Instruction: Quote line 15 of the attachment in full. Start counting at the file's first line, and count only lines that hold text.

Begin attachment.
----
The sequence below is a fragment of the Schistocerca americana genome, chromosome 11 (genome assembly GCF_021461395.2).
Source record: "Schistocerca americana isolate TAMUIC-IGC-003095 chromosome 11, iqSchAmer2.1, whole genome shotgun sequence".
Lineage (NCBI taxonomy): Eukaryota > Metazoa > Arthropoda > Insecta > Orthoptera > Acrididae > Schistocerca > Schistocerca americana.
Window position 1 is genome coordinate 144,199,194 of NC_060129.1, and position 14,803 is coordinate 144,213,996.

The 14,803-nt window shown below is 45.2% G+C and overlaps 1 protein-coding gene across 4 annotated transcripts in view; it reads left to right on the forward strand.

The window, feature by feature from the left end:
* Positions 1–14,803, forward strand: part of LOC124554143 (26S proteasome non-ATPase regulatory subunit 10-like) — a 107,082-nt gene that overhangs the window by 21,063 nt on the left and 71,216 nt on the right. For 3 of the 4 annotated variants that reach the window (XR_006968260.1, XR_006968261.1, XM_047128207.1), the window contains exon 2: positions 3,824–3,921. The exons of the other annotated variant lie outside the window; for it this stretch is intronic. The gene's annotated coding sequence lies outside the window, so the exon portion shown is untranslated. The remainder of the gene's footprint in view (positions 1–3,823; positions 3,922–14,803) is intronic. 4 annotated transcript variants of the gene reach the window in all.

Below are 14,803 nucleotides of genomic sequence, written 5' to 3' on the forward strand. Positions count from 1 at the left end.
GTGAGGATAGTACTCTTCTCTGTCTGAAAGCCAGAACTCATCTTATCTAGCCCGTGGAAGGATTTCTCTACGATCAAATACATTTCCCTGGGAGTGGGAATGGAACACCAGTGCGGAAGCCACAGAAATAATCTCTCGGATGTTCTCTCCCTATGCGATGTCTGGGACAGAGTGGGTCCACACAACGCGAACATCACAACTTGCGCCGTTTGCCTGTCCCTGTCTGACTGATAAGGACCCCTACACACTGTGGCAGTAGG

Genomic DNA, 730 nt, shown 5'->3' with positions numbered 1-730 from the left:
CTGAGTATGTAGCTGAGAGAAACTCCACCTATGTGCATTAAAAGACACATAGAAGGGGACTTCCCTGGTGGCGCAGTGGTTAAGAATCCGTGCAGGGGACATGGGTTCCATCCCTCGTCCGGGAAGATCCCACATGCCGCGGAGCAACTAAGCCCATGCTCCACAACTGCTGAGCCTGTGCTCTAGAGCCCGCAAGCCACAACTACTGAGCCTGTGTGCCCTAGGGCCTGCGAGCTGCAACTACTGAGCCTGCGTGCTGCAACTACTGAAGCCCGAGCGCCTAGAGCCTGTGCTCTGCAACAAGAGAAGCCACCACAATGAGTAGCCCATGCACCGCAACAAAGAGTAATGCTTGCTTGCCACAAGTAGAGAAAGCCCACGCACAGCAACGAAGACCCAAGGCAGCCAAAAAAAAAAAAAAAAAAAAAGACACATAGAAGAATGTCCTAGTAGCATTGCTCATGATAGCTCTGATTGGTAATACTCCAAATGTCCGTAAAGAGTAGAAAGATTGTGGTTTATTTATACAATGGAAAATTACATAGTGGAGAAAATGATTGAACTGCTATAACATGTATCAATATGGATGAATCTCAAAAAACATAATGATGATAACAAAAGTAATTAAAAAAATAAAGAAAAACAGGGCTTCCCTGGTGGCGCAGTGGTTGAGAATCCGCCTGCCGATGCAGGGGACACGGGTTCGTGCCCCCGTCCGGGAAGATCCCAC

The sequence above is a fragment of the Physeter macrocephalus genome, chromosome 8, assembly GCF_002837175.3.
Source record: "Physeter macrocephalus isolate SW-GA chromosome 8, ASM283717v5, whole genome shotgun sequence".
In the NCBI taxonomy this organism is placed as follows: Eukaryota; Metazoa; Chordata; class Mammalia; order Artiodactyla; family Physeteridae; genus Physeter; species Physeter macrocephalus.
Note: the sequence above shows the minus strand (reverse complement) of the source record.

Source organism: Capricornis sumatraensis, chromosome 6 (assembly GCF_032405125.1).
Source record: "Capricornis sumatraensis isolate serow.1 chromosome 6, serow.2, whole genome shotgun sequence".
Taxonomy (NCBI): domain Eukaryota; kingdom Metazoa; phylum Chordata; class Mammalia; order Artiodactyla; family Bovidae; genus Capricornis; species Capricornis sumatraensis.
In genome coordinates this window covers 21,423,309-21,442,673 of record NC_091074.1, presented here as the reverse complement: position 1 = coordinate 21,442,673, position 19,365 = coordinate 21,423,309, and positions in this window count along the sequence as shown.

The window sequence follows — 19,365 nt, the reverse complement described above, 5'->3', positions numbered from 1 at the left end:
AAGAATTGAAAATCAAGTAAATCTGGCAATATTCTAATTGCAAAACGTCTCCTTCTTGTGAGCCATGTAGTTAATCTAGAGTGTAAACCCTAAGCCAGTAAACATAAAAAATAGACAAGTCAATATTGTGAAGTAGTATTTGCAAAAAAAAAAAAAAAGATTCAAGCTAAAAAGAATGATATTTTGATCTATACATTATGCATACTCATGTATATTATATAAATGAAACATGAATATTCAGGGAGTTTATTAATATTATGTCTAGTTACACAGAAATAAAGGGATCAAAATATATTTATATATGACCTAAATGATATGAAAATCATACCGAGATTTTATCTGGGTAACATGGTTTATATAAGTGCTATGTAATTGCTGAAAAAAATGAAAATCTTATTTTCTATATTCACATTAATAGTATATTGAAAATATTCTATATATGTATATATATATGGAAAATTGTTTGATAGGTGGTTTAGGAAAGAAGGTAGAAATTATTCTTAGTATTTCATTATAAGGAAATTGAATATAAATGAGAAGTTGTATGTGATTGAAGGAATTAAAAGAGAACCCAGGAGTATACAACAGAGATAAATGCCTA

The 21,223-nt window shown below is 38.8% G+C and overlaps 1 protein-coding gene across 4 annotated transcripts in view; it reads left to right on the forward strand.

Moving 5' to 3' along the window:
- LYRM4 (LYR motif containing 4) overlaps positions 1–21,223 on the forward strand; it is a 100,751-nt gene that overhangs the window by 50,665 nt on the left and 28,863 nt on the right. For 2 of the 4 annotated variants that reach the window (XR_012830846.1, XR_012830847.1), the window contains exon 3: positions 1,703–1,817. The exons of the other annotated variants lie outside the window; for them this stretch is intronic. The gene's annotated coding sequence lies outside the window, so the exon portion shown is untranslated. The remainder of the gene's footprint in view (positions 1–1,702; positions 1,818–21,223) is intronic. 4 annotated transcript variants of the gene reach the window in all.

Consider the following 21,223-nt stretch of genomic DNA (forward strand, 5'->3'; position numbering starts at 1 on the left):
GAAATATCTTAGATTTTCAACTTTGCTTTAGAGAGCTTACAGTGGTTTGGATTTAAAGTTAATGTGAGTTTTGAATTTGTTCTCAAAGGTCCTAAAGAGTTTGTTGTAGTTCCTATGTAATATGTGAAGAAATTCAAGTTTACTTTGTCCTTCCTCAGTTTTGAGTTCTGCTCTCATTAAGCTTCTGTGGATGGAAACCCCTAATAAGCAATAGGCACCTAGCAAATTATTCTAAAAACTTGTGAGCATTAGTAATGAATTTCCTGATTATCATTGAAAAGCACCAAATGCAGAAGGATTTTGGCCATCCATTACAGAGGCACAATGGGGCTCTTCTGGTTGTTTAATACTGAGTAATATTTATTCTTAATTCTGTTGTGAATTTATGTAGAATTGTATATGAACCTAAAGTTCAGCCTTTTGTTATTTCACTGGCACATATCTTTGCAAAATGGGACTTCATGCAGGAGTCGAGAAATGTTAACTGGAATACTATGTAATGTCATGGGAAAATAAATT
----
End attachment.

Note: the sequence above shows the minus strand (reverse complement) of the source record.